Shivani Mukerji had always wanted to study abroad, but she was told it’s too expensive to complete an entire degree outside of your home country – those international student fees can be killer!
She didn’t let that stop her, though: “Studying abroad for just one semester was the next best thing,” she says.
The University of British Columbia commerce student, originally from nearby Langley, B.C., decided to study abroad to get out of her comfort zone. “I wanted to go somewhere where I had no friends and didn’t speak the language very well, and come out of it confident that I can get by and have fun anywhere!”
So, she chose to attend HEC Paris in Jouy-en-Josas, France, about 30 km outside of Paris, from September 2011 through January 2012.
Keep reading our Q&A with Shivani to learn more about her experience abroad!
Q. How did you figure out where to go and what school to attend?
A. I took French immersion, but wasn’t too confident in my French language skills, so I wanted to go to France to become properly bilingual. I’ve also always loved the European lifestyle – work to live and not live to work – so I wanted to learn more about it up close. The school I chose was also the best business school in Europe, so I knew I would benefit from the education there and have great opportunities to expand my professional network.
Q. Did you do anything to prepare before your trip?
A. I practiced my French by watching movies, listening to music and taking courses.I also did a lot of research into prices for food and transportation, which was really useful. Since I didn’t have a car during my time abroad, I got very familiar with the public transit systems in different European cities, too.
Q. Where did you stay while you were in France?
A. I lived on campus at HEC Paris while I was studying abroad. Living on campus is always amazing because you are never too far from your friends or your classes, and there is always something to do.
Q. Did you experience any “culture shock” or homesickness when you arrived?
A. When I first arrived in France, I was sure I would never get homesick because I was having so much fun! But living in a foreign country is very different from being a visitor, and the reality of starting a bank account, paying rent and sorting out a student visa are pretty difficult when you don’t speak the language or know the bureaucratic culture of a country. That’s about when I started missing the efficiency of Canada. But I overcame that once I realized that every place has good aspects and bad – both my home country and other countries.
Q. How is university life different in Canada than it is abroad?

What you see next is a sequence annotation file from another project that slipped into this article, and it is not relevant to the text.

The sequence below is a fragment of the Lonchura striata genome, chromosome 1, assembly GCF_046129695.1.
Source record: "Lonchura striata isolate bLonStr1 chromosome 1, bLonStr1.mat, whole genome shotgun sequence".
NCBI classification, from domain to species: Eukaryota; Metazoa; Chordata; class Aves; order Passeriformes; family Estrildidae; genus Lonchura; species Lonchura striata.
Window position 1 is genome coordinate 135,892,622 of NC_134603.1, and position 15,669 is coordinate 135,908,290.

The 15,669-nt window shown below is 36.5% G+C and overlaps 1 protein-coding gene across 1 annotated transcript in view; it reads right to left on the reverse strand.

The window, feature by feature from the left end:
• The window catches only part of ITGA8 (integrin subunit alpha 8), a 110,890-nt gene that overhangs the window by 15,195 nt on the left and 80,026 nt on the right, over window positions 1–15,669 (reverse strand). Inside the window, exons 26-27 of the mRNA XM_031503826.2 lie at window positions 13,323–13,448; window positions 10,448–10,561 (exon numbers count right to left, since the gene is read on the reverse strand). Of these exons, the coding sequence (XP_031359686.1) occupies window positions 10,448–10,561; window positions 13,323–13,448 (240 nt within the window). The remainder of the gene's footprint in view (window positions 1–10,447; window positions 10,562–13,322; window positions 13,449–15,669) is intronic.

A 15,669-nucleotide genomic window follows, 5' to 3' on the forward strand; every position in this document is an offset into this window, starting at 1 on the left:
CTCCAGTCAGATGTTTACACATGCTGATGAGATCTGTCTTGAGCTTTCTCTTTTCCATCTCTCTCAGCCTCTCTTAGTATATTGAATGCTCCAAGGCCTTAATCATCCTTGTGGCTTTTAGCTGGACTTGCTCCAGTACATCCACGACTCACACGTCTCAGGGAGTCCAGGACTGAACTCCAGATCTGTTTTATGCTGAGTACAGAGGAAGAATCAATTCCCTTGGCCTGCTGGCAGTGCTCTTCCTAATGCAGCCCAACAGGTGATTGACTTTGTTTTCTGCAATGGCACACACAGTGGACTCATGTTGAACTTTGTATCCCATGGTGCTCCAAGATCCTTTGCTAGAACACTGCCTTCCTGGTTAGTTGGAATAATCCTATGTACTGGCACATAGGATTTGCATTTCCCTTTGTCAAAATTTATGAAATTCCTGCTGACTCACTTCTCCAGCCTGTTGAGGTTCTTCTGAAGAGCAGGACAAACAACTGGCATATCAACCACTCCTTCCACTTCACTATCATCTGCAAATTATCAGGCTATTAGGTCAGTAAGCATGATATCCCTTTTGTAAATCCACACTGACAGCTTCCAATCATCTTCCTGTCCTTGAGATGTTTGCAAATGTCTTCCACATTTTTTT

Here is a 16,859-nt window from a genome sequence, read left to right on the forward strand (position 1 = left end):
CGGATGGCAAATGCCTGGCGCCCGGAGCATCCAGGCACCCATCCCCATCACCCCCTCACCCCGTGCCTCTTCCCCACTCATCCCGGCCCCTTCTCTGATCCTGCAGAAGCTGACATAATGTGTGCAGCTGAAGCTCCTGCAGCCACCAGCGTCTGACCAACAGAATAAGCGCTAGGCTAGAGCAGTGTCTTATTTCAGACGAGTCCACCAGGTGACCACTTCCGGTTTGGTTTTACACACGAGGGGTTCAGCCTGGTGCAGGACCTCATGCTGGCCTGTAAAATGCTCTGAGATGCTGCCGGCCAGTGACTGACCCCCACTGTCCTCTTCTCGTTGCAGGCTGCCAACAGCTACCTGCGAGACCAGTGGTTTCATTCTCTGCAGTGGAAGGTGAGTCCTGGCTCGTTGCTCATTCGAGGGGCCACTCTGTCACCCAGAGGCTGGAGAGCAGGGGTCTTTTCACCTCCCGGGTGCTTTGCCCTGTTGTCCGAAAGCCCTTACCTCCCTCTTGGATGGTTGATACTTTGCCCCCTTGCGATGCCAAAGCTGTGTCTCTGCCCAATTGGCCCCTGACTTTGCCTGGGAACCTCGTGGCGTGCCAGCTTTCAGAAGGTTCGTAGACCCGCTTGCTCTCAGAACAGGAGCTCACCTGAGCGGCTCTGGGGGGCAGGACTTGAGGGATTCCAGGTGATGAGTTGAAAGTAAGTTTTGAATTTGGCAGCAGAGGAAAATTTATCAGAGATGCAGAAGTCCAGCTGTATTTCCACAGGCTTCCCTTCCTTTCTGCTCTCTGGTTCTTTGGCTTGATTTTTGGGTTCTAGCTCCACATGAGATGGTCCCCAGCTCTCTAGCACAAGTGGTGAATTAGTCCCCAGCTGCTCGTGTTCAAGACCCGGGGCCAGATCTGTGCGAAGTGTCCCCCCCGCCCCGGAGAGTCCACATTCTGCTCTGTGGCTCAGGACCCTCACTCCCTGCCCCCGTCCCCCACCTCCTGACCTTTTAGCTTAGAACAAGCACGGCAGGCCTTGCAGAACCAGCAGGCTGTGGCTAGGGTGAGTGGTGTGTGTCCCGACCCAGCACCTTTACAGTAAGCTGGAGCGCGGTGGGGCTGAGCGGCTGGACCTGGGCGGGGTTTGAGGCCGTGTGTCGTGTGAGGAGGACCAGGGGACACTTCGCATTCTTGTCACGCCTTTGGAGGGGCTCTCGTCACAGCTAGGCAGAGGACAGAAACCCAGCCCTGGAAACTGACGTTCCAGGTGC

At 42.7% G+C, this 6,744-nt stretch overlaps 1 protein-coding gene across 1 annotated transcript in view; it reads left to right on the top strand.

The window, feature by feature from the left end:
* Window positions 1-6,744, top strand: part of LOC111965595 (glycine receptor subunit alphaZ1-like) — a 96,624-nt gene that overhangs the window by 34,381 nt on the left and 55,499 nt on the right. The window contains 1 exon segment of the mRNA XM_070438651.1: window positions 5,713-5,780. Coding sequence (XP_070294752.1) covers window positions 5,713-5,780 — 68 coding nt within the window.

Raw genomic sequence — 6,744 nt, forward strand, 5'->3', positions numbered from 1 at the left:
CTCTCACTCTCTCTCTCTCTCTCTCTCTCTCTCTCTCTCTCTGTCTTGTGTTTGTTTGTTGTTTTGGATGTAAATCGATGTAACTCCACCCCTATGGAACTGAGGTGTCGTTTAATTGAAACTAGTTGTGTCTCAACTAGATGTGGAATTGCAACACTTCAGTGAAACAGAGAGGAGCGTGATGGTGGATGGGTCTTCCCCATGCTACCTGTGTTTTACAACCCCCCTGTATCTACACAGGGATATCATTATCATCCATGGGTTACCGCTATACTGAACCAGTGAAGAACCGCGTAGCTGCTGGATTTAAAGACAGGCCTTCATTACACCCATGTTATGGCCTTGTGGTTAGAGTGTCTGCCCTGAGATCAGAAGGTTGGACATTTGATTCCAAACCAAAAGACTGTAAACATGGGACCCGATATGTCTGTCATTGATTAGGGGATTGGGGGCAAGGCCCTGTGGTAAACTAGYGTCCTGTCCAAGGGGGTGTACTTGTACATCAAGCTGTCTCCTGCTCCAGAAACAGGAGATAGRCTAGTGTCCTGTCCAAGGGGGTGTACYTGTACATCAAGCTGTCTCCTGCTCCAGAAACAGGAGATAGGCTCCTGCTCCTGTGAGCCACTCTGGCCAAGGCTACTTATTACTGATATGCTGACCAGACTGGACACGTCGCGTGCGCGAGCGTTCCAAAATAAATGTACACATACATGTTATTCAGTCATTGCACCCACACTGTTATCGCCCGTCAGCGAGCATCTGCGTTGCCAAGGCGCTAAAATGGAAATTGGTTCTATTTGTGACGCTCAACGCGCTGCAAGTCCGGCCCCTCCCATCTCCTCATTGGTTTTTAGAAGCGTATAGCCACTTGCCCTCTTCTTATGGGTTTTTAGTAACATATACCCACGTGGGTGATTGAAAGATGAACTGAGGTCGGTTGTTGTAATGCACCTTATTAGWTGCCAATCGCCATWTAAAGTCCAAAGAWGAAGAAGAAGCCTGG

A. There are so many differences between the educational system in Canada and Europe! And within Europe, too, each country is very different. At HEC Paris, lectures were 3 hours long once a week, and the semester was split into 2 half semesters. There was a lot more lecturing and much less participation, and more emphasis on the final exam than here at UBC. Lecturers in France are also more likely to be industry professionals rather than researchers, as at UBC.
Q. What was your most memorable experience while you were abroad?
A. I loved having the chance to be in Paris every weekend. There is so much to the city that you couldn’t possibly see as a tourist in a couple of days, and I really enjoyed being able to find my favourite areas to shop, or my favourite bookstores or cafes. I felt like I made Paris ‘my own,’ in a way.
Q. Would you recommend studying abroad to other students?
A. I think studying abroad should be mandatory for every undergrad! I learned so much more in 4 months abroad than I ever have in 4 months at home. Small things that make a huge difference when you go abroad, such as what to say to shopkeepers when you enter, how to type on non-QWERTY keyboards, how governments and corporations work in other countries: it’s an information overload that gives you an edge over the next candidate when applying to multi-national corporations!
Q. What advice do you have for other students who are considering studying abroad?
A. To absolutely go study abroad! After meeting so many students who have studied abroad, every single one of them (including myself) says that they had the time of their lives, that they wish they could have stayed longer, and that the experience has changed them for the better. There’s no better way to learn more about yourself and the world than to study abroad!
By Cassandra Jowett, TalentEgg.ca
TalentEgg is Canada’s leading online career resource for students and recent graduates.